Monday, November 13

Show us how you really feel

This isn't a new post--I wrote it in April of 2016 for another blog, but I happened onto it and--since I'm pretty much buried here--hope you don't mind if I slip it in here.


One of my favorite parts of writing romance is that I get to explore emotion. I get to hold it in my hands and virtually peel it like an apple or a peach or a tangerine. Exactly like that, because sometimes the emotion is tart and sharp like an early apple; often it’s sweet and juicy like a peach; sometimes it’s almost too easy, like slipping the rind off the tangerine.

Other times, I get to pick up a piece of fabric and tear it in half the wrong way, against the grain, when those first threads absolutely will not break...and then then do, and the fabric rips but it’s not straight. It’s not pretty, but it’s strong. It will stay with you. Of course, you have to put it back together to make it strong, and sometimes there will be little holes or crooked scars in the cloth.

Still other times, I get to play a bass drum really loud in the sunshine. Or walk in the rain where the water softens everything, blurring its edges and softening the sound of music, but irritates at the same time.

I confess, I’ve blogged about writing until the very thought of coming up with something new about it makes my eyes cross on their own and my fingers come to an abrupt stop on the keyboard. That’s why I’m getting a little abstract with emotion. Well, that and the fact that it’s my favorite component of romantic fiction. There are so many parts, aren’t there? The story itself, the heroine’s and the hero’s journeys, the sensuality, the action (if I’d written this about action, we’d still be in the first paragraph—that’s how bad I am at it), the setting, the black moment, the...oh, you get it, right?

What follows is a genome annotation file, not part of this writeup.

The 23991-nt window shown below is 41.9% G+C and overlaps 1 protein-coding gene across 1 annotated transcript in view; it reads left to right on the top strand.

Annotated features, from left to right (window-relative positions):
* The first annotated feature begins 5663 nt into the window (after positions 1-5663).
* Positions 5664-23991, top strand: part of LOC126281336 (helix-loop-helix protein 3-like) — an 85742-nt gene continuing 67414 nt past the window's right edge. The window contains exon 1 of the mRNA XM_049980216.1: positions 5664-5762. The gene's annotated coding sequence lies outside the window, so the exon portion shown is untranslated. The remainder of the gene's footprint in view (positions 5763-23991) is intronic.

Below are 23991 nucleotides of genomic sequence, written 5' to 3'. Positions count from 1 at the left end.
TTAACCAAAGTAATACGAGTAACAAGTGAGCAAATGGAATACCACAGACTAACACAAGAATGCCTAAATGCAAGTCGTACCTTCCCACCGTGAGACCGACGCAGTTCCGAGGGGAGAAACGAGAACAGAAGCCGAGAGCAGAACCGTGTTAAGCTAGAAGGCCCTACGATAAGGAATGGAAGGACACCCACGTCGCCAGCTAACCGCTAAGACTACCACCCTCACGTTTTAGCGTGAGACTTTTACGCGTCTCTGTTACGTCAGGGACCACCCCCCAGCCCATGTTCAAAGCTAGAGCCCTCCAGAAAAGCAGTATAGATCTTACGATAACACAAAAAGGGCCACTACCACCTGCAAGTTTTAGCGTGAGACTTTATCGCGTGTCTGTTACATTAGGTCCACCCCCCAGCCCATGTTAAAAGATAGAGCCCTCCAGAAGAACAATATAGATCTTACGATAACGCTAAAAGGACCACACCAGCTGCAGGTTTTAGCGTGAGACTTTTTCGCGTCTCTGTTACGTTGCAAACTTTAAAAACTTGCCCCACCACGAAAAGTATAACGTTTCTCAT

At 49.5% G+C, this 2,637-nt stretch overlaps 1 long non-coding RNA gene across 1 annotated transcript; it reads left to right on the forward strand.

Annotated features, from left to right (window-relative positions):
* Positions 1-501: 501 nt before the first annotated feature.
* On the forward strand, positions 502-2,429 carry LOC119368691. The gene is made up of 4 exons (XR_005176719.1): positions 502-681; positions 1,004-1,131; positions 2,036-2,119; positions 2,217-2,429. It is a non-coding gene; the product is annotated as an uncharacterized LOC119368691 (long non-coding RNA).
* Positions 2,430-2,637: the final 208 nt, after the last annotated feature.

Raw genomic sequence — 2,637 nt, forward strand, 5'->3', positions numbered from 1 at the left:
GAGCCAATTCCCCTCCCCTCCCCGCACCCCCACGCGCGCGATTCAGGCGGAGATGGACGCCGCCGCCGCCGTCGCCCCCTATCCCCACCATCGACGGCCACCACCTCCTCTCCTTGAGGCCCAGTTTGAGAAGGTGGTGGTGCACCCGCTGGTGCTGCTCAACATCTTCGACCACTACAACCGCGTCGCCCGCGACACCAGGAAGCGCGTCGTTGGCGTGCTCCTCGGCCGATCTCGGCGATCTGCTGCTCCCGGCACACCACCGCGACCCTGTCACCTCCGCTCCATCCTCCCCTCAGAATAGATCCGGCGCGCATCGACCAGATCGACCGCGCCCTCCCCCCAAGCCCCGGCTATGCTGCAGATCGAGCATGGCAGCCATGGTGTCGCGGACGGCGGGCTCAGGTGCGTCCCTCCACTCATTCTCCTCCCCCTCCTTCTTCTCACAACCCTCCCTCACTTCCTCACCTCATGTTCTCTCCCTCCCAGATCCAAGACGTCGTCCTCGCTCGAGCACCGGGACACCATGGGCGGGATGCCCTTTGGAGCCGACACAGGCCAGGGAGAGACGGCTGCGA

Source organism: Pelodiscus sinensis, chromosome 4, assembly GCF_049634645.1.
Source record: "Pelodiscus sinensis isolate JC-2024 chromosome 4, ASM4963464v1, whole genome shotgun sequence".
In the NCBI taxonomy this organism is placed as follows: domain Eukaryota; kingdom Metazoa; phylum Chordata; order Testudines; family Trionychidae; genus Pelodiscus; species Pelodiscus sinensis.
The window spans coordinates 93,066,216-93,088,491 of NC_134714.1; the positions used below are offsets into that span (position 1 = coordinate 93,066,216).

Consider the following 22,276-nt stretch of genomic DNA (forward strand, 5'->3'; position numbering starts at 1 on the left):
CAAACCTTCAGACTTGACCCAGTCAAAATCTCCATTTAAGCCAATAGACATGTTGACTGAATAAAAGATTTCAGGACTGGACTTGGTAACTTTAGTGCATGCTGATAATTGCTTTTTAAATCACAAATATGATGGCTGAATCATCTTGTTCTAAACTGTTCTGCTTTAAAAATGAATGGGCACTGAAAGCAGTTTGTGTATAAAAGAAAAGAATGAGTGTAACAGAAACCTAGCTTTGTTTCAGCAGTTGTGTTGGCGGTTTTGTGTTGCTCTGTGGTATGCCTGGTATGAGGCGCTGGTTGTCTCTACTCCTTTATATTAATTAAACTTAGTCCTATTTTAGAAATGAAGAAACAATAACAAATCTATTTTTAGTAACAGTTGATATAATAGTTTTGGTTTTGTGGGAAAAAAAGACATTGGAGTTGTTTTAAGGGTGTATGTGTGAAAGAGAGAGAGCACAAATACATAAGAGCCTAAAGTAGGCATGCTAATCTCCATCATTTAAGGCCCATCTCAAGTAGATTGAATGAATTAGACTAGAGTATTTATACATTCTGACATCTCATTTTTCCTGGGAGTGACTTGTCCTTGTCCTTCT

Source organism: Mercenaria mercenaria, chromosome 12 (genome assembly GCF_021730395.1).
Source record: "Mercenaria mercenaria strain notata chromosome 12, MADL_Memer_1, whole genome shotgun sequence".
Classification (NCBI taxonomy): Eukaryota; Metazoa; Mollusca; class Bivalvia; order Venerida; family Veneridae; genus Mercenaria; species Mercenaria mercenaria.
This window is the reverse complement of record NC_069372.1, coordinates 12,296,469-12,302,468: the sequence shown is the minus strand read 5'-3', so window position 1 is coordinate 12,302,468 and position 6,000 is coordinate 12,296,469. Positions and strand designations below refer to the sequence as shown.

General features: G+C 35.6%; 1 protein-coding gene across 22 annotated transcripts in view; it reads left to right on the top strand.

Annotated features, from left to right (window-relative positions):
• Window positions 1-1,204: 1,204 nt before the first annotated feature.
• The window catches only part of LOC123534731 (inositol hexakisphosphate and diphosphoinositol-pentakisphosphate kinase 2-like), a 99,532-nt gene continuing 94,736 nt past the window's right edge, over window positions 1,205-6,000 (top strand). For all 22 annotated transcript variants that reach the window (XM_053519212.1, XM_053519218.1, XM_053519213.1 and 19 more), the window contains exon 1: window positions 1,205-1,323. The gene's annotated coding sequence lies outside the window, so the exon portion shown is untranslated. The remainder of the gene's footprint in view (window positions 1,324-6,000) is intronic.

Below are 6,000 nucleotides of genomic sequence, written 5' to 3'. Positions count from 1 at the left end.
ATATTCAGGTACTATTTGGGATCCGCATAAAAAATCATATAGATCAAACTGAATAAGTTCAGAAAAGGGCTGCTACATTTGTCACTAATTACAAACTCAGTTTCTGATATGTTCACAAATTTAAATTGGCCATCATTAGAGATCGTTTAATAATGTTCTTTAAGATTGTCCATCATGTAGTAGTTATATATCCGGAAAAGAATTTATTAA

Most of us, I believe, have our areas of expertise. Ken Meyer, who’s the best limerick-writer this side of the Irish Sea, is in the
writers’ group I’m a part of, and he wrote a setting the other day I swear engaged every one of my senses and left them yearning for more. I love setting, I do, but mine never resonate like that.

KathleenGilles Seidel takes us on such a comfortable trip through
the protagonists’ journeys that I don’t even realize we’re moving until the train stops at the “oh, here we are” moment.


KristanHiggins does the same thing with black moments. I don’t even realize I’m there until I have tears on my face.


But me? I write emotion. Not better than anyone else, probably, but I love it so much that even if I stop writing books someday—and I will, right?—I think I’ll always write emotion just for the pleasure and pain of feeling it.

So, whether you’re a reader or a writer or both, talk to us about your favorite part of romance novels.

Have a great week.


4 comments:

  1. I with you all the way about emotion, but I'm not sure I can really define my favorite part of romance novels. It's more that my favorite stories are the ones that take me to a place that I want to visit again and again. When I turn to a story again and again, like I do your ONE MORE SUMMER or any one of Jenny Cruisie's books, then whatever that is--that's my favorite part. ;-)

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    1. I do that, too--and thanks for the OMS callout! Kathleen Seidel has a scene in Summer's End that I'll bet I've read 50 times just because I love the whole come-togetherness of it.

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  2. My favorite part of reading a romance novel is the emotion. I want a romance novel to make me feel something, and the authors who do that for me are my favorites. Eliciting emotion in my own novels is what I aim for. I hope I reach that goal, at least some of the time.

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    1. I think it's my favorite, too, Jana. Sadly enough, I don't always find it.

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